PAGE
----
In addition to preserving an area's culture, historic preservation can be an economic powerhouse for state and local governments by creating jobs, bringing tourist dollars into a community, creating resources for investment in homes and small businesses, and revitalizing small town business districts.
One of the challenges facing state and local governments in the years ahead will be to keep their economies growing while mitigating some of the possible side effects of growth, such as urban sprawl and environmental harm. Historic preservation offers communities an alternative to sprawl and saves public dollars by avoiding the need to build the infrastructure necessary to service new developments. The role played by historic preservation programs in Georgia--promoting property investments, attracting tourist dollars, and helping reduce the need for costly infrastructure investments--makes historic preservation an indispensable economic development tool for the State of Georgia and others.
Partnership for Revitalization
Historic preservation is more than simply rehabilitating deteriorating buildings. It is a proven partner in developing local economies. Through the revitalization of deteriorating downtown areas and residential neighborhoods, historic preservation:
* spurs job creation;
* generates commerce and tourism;
* enhances property values; and
* expands the tax base.
In addition, historic preservation helps conserve scarce economic resources by promoting reuse of existing buildings and infrastructure. Urban sprawl has become a serious economic illness, draining scarce resources such as fuel and land. By creating desirable residential and commercial space in in-town areas, historic preservation encourages relocation of households and businesses to existing neighborhoods, as well as the rehabilitation and continued use of existing buildings.
Georgia has been a leader in historic preservation activities, and its accomplishments are recognized across the nation. Together with partners at the federal and local levels of government, Georgia has used scarce public dollars through a variety of programs to attract private investment in historic buildings.
Using Tax Incentives
The largest federal program designed to promote historic preservation is the Rehabilitation Investment Tax Credit. The program is administered in Georgia by the Historic Preservation Division (HPD) of the Georgia Department of Natural Resources in partnership with the National Park Service. A 20 percent tax credit is offered for certified historic rehabilitation project expenditures related to income-producing properties, such as apartment and office buildings.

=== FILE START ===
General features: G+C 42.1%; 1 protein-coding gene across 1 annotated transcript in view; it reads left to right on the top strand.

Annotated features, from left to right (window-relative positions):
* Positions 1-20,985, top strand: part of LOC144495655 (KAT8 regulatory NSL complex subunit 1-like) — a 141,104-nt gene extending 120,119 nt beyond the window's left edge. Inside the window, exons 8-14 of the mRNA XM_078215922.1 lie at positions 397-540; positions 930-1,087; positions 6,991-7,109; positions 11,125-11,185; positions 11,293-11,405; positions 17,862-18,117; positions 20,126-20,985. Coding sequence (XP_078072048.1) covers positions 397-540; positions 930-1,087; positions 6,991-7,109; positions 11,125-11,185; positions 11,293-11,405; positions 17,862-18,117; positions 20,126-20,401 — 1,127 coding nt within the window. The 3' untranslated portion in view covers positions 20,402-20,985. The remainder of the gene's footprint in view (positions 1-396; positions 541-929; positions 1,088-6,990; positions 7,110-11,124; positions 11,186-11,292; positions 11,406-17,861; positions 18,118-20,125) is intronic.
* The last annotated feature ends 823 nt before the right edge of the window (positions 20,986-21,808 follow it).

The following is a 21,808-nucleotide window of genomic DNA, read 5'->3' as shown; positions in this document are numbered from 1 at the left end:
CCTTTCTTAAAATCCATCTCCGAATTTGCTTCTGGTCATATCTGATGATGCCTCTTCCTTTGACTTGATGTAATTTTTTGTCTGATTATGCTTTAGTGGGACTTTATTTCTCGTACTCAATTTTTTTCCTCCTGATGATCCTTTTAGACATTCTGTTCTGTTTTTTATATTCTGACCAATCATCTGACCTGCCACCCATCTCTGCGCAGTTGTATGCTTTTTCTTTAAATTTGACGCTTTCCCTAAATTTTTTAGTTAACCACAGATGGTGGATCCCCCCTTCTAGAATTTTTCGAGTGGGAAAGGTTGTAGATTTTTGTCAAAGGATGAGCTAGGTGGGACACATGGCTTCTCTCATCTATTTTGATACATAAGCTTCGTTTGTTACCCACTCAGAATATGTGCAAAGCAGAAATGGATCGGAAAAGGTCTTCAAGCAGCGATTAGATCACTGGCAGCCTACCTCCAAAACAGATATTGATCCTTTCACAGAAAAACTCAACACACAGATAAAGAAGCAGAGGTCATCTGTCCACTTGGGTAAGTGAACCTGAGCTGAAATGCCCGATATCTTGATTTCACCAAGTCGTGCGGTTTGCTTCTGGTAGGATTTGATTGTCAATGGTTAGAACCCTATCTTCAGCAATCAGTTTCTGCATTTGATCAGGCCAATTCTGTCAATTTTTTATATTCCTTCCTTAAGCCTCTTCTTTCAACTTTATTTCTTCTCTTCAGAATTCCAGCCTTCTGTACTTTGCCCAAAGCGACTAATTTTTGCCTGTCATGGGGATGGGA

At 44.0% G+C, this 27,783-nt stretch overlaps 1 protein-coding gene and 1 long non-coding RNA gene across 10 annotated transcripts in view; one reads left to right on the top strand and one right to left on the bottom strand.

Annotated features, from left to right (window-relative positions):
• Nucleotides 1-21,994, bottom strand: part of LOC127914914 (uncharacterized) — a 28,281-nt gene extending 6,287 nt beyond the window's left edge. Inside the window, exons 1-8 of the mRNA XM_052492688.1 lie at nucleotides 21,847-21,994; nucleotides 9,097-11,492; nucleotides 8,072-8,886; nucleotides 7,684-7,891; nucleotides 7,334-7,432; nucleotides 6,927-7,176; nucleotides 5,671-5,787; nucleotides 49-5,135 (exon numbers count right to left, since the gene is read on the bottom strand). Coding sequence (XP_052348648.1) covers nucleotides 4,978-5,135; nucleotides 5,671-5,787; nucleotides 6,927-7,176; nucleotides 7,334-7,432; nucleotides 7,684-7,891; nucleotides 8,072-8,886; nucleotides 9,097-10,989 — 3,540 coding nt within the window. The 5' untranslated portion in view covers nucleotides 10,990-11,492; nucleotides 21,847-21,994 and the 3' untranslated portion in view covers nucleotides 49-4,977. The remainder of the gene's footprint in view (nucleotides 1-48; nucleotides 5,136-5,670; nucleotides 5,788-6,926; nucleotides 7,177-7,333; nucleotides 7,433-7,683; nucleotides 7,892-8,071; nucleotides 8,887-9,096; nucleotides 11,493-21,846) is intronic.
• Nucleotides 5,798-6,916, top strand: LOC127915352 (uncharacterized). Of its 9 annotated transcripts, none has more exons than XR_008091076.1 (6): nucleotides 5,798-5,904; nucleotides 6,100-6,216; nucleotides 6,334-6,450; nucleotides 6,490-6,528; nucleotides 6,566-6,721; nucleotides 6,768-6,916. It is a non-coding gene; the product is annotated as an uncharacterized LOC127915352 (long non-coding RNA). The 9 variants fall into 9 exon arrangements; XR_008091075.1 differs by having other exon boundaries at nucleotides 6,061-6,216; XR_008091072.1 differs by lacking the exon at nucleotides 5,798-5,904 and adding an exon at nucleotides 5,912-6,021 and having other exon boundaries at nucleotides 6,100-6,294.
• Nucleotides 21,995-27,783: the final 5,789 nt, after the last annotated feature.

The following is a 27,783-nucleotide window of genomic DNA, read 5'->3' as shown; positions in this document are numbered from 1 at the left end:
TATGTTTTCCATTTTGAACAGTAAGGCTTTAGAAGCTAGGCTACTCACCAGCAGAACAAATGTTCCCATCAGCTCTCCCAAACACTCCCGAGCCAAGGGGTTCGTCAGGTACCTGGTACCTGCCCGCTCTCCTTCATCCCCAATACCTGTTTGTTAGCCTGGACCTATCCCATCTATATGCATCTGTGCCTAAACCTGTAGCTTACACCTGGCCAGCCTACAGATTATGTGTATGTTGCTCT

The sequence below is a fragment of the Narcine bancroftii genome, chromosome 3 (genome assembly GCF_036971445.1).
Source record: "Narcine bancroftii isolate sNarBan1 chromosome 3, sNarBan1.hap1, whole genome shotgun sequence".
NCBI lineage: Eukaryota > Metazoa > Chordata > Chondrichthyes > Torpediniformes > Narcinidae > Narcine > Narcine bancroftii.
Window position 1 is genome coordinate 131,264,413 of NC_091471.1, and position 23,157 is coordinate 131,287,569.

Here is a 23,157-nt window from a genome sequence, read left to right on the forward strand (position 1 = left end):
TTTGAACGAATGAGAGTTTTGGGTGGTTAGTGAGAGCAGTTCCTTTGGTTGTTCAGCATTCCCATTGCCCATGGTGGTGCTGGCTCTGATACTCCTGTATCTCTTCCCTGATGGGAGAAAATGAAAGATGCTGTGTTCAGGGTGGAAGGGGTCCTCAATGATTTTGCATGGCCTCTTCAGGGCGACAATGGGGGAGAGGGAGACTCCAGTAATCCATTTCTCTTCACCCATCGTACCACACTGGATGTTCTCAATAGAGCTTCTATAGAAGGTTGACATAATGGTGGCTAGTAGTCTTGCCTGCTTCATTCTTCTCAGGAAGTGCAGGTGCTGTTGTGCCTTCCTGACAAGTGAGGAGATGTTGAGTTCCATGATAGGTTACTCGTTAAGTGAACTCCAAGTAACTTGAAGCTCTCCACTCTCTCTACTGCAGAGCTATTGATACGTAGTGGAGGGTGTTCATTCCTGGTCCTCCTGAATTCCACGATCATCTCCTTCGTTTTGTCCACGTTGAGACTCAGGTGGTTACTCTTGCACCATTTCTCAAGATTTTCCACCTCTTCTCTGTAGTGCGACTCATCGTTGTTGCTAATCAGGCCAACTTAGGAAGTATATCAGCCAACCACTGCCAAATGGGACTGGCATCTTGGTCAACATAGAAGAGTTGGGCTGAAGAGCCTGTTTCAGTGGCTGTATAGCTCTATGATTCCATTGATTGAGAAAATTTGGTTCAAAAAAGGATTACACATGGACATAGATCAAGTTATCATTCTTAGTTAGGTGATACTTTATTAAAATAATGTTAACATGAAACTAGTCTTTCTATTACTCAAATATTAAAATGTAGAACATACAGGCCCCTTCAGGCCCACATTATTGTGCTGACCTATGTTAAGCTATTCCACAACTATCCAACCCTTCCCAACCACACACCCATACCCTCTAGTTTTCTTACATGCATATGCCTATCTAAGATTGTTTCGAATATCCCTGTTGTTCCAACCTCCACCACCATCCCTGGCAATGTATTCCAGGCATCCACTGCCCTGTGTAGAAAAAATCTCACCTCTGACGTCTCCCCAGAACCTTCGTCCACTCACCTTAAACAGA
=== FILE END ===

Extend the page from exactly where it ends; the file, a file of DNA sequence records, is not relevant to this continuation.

In just five years (federal fiscal years 1992-1996), more than $85 million of private investment was generated in 228 properties throughout the state. This record puts Georgia in the top five states in terms of the number of projects receiving final certification for meeting the Secretary of the Interior's Standards for Rehabilitation. In 1995 and 1996, Georgia ranked number one.
The Historic Preservation Division also administers Georgia's Historic Preservation State Tax Incentive Program. Authorized by the voters through a constitutional amendment and created by the Georgia General Assembly in 1989, the program provides owners with an eight-year freeze on property tax assessments on certified historic properties that have undergone substantial rehabilitation. The state tax incentive program benefits owners of both income-producing and residential property. In state fiscal years 1992 through 1996, approximately $16 million of private monies were invested in projects qualifying only for this incentive. This figure excludes investment qualifying for both the federal and state tax credit, which is captured in the federal amount.
Together, the federal and state programs have spurred $101 million in private investment in Georgia's historic properties over five years. …